Announcing a Run For Congress, Beast Publisher Paul Fallon Lets it All Hang Out
It had to have been about a month ago... We were in the office one day when our publisher, Paul Fallon-- who in his Bruce Banner/Clark Kent incarnation doubles as the Erie County Green Party chairman-- offhandedly made an announcement one morning.
"Yeah, I was thinking, what the fuck, enough is enough, I'm going to run for Congress," he said.
"How was your weekend?" I asked, not really paying attention. There is a perpetual deficit of coffee cups in the BEAST offices, and I was scanning Paul's desk for poachable mugs. In any office environment, particularly one like ours, the desk of the practicing attorney is always the most promising potential source of office supplies--pens, pads, clean things to drink coffee out of.
"Everyone complains that I don't do enough," he said. "So I figured, I'll do something. I'll run for congress."
He seemed serious, but who can tell? People talk about a lot of things in our wing of the luxurious Statler Towers. We talked about it for a few more minutes, and then, satisfied that there were no clean cups in Paul's office, I left.
A week later a bunch of us were in the office designing an ad when Paul came in.
"Oh, by the way, I've decided I'm going to announce my candidacy in the nude," he said. "My slogan is going to be, 'I'm Paul Fallon, and I have nothing to hide.'"
That turned out to be a short conversation, too. It was a great idea, but I don't think that any of us actually thought he'd go through with it. Hell, we wouldn't do something like that, and we're crazy for a living. We talked vaguely about his campaign strategy, offered to help any way we could, and then went back to work, still not sure that any of it would ever come to anything.
Then last week rolled around. For weeks, Paul had been quietly gathering signatures to get on the ballot as a Green Party candidate, doing the whole thing himself, never asking for our help in getting even this tiresome job done. By last Thursday, he had more than he needed. Now it was serious. And what's more, he seemed more serious than ever about making his announcement in the nude. He had that glow that people get about them when they're very determined about something.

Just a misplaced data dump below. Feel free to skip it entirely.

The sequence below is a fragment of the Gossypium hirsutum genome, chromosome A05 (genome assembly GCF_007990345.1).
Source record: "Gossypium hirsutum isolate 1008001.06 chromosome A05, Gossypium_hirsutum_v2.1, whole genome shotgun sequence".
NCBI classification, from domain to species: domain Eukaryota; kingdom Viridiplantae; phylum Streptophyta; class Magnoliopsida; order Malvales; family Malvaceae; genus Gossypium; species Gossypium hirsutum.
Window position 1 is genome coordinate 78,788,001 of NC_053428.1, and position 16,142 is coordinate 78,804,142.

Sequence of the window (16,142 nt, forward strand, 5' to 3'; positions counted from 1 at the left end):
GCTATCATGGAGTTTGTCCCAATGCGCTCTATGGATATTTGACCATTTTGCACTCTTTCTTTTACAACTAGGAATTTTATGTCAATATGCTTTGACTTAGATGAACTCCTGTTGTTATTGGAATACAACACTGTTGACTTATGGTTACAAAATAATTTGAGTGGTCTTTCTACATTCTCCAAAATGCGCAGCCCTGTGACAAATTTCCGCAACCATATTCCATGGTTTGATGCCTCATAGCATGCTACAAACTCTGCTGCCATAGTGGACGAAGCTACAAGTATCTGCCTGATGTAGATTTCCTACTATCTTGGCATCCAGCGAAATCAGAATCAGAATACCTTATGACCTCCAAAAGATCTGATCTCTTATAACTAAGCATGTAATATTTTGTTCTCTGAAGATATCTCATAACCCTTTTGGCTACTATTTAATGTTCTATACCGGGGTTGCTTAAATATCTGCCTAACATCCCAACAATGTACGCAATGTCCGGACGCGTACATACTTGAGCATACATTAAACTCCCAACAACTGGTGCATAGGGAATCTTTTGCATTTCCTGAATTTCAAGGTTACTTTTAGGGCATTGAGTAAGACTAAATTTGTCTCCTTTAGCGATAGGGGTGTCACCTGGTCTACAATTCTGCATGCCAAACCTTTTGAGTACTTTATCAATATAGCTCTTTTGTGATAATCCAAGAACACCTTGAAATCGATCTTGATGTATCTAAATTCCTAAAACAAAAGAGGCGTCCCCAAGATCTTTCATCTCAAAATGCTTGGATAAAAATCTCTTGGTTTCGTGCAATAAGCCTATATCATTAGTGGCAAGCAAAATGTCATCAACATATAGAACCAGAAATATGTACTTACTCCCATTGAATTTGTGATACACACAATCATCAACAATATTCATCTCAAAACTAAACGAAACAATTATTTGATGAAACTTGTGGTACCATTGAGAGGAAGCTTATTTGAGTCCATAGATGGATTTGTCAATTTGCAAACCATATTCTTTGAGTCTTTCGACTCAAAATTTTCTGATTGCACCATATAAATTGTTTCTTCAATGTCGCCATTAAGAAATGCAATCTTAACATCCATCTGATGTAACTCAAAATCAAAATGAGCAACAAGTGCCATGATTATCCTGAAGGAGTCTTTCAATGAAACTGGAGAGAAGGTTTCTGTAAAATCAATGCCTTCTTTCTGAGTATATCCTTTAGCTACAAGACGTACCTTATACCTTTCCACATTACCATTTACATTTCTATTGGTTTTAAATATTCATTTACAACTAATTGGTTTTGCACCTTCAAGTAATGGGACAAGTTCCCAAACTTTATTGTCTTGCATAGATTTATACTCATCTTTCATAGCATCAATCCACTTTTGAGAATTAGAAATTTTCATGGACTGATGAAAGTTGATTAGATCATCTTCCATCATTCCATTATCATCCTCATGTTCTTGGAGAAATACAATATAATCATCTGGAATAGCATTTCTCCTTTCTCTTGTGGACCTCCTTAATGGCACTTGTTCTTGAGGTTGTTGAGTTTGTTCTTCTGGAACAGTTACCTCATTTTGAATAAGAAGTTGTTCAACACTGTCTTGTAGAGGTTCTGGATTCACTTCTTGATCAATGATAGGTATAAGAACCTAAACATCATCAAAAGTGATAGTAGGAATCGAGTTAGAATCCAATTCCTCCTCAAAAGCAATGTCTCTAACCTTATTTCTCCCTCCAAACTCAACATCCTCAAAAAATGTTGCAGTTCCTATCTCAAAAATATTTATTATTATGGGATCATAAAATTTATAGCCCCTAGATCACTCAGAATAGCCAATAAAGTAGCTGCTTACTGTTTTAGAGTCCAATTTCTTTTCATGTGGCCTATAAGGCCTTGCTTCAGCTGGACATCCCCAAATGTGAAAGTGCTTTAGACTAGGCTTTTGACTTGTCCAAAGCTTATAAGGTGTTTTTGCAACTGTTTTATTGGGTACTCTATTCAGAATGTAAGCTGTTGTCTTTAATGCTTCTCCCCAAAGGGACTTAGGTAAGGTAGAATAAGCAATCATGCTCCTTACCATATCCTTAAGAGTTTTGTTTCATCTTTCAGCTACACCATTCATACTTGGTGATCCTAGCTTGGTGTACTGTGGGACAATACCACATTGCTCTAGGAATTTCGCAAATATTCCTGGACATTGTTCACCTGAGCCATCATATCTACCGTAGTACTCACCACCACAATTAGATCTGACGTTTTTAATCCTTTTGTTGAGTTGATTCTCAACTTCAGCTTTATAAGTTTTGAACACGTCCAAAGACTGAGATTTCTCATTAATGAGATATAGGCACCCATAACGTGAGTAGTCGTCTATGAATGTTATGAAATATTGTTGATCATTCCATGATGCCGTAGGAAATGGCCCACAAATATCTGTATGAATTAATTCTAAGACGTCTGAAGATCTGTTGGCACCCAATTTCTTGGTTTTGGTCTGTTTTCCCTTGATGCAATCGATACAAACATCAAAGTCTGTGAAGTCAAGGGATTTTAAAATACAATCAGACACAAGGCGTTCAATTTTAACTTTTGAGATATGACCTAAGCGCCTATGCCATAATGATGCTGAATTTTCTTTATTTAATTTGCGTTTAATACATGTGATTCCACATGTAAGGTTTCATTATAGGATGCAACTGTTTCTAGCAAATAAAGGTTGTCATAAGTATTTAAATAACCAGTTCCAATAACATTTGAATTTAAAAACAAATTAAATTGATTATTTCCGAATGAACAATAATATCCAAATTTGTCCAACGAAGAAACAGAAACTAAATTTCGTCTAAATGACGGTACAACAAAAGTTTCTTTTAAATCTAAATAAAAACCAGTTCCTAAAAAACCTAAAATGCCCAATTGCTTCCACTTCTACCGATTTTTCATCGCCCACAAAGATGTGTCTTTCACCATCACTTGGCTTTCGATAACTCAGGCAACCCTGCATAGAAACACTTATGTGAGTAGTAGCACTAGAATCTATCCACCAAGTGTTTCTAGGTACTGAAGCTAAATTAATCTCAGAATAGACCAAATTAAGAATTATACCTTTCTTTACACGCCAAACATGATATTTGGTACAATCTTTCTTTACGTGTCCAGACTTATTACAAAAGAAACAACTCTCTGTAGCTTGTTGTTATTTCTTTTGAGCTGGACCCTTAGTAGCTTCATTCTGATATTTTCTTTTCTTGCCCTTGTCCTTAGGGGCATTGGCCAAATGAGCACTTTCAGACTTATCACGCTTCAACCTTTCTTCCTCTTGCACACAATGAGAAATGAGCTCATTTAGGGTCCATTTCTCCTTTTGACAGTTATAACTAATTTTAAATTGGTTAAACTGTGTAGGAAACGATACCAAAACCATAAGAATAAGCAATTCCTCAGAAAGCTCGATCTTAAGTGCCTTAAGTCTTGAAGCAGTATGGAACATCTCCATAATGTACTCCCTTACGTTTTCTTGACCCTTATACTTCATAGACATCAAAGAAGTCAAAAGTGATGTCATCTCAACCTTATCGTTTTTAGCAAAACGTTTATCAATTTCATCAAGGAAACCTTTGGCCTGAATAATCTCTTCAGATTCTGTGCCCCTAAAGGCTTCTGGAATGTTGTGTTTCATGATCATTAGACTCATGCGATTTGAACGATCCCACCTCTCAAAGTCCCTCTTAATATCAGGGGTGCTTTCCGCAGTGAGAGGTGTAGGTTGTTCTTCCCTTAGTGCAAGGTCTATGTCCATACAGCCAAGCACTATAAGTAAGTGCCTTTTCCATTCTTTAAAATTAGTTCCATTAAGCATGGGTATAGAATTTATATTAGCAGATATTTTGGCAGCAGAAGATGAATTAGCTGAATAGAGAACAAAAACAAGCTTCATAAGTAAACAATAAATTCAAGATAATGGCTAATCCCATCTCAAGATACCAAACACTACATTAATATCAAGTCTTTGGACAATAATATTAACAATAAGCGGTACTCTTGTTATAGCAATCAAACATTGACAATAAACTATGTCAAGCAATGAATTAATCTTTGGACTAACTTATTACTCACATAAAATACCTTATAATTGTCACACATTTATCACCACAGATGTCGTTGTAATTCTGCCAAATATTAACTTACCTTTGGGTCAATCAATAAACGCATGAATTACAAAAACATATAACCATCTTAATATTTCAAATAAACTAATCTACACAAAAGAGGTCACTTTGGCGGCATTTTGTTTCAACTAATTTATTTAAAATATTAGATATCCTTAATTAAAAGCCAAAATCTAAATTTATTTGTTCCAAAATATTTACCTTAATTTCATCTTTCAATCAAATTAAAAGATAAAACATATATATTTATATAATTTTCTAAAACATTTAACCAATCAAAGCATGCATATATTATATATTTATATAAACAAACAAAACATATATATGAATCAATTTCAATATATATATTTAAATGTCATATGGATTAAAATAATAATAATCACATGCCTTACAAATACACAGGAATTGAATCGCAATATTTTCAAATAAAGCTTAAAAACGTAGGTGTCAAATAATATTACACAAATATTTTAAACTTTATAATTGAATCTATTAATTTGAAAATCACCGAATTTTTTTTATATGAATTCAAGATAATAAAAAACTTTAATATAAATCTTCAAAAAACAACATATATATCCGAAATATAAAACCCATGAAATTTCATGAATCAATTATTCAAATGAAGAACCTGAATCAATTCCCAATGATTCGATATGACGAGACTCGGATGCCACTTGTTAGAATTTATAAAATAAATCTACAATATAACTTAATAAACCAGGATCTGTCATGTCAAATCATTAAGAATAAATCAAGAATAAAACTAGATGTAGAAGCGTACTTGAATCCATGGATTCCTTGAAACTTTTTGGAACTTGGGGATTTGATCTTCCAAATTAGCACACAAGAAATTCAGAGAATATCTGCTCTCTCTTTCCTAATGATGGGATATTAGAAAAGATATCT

On the surface, Paul is about the last person you would imagine if you were trying to picture a congressional candidate. His manner of speech is halting, and at times he mumbles. He's had financial problems, problems with his career. He doesn't have any backers at all, let alone powerful ones from the corporate world. Take away his law degree, and his years of involvement with minor party politics-- much of which has involved mediating intramural squabbles over minutiae and trying to maintain morale amid a hopeless sense of marginalization-- and Paul is no more qualified than any of us to make a run at the House of Representatives.
But Paul has one thing that sets him apart. He's not ashamed of his problems. In discussing the idea of announcing in the nude, people criticized him, and told him that it would be a blow to his credibility, that he wouldn't be taken seriously. What those people failed to realize was that, more than a gimmick, announcing in the nude was a gravely serious statement. He was planning to get up and say, "Here I am, and so what? I'm not rich, I don't look like a model, my career isn't what it should be. So what!"
The unwillingness to believe that it is okay to say that is the only thing that keeps tens of thousands of people from feeling that they're more qualified than rich creeps like incumbent Republican Tom Reynolds to hold office. Having the balls to believe that you're as good as they are is the only qualification any of us ever need to make a run at these people. Paul was the first one of us to figure that out, and God bless him.